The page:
Little Changes Make Big Conservation Improvements On South Dakota Farm

03:53PM Dec 06, 2019
( )

New EPA research into hog facilities shows over the past decade the amount of manure and air emissions per animal are down 18 percent.  

 Many of those gains are thanks to feed efficiency helped by improved feed formulations, genetics and management. 

One South Dakota producer shows it doesn’t take big adjustments or investments to make a big difference.  

The reason Greenway Pork in Mitchell, S.D., stands today is partly due to longevity. However, it’s also tweaks over time that go a long way.  

"I guess my feeling on conservation and sustainability is [how] it's a journey,” says Brad Greenway, owner of Greenway Pork. “I don't think we are ever going to get to the end.” 

It begins with family and work family who have the same beliefs as owners Brad and Peggy Greenway.  
“It’s every day trying to do a continuous improvement,” Greenway says. “What can we do better today than what we did yesterday?” 

Greenway says little changes on the farm are making a big environmental and financial difference. He has climate-controlled barns, a plus with the constant changing weather in South Dakota.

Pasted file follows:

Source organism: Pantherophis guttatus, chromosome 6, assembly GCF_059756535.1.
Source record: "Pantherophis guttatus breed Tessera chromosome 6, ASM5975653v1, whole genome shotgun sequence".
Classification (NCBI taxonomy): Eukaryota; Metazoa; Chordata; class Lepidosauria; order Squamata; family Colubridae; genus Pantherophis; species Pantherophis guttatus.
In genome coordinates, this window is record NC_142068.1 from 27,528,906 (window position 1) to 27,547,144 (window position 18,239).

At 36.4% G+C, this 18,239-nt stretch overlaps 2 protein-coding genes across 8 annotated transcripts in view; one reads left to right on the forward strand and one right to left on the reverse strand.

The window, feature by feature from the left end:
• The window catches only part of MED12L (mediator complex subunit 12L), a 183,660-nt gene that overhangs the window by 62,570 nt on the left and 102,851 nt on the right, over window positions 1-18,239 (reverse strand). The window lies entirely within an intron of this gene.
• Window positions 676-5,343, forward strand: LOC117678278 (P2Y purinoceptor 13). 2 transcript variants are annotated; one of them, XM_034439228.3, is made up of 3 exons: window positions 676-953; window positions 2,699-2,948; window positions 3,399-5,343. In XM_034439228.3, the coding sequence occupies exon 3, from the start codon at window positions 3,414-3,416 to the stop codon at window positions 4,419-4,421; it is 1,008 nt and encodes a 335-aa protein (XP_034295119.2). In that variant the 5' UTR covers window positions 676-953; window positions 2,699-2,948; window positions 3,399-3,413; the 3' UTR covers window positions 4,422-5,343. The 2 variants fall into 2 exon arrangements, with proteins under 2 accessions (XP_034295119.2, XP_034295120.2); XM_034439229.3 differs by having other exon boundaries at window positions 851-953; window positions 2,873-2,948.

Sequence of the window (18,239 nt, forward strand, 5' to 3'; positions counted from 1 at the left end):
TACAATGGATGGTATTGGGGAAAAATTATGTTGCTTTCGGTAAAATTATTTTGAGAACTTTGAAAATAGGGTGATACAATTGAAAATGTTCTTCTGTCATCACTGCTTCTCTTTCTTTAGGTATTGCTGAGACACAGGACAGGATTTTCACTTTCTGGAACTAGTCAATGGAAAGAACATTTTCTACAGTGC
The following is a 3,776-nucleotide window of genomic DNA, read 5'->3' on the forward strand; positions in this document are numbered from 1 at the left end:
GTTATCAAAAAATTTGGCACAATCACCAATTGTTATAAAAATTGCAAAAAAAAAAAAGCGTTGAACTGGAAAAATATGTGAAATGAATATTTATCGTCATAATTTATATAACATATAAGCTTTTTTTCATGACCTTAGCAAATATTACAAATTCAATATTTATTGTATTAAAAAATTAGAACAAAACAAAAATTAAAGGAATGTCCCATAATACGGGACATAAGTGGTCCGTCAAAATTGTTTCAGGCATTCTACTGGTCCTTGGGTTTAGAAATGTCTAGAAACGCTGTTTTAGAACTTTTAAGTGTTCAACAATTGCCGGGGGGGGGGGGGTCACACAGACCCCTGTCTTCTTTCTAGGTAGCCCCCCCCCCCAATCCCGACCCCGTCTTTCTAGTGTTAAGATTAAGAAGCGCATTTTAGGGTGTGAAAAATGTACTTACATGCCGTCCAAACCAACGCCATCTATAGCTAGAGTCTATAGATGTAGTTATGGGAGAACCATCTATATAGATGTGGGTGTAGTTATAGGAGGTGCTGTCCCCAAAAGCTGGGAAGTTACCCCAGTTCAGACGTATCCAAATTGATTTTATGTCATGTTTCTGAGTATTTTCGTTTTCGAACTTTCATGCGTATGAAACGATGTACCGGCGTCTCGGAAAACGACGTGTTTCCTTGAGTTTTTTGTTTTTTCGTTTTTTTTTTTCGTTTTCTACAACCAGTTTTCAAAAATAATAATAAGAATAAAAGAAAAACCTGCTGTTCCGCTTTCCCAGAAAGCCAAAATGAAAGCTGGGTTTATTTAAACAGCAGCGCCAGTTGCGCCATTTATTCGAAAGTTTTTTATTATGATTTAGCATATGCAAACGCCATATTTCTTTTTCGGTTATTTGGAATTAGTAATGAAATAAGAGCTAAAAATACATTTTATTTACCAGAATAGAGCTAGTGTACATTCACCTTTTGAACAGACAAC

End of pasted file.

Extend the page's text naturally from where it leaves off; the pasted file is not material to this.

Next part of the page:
Sure, it may be common in modern barns but it's one adjustment to pig productivity that helps the overall operation.  
"If you can do everything right, the comfort of the pig can go a long ways into efficiencies and conservations and natural resources,” Greenway says.  

 “The Greenways also found a way to use water more efficiently. They made a change to their watering system after they found they were wasting this important resource.  

“Every gallon of water that’s wasted into the pit cost us more money when we haul that out into our fields,” Greenway says.  
The Greenways invested in their own feed mill. They also purchased a triple roller to make feed finer. It gets the corn down to the right particle size for feed consistency, ultimately helping the Greenway’s pocketbooks, too.  

“He’ll say let's back that down and put more DDGs in there or a little more corn because it's cheaper,” says Thomas Smith, an employee with Greenway Pork. “We can make those changes on a day-to-day basis." 

It also succeeds from those treated like family, as each person does their part to help the operation thrive and succeed.  
“I think to just continually do a better job with every acre we have and every animal we take care of, to just do the very best job we can,” Greenway says.  

American Conservation Ag Movement South Dakota Hogs 120319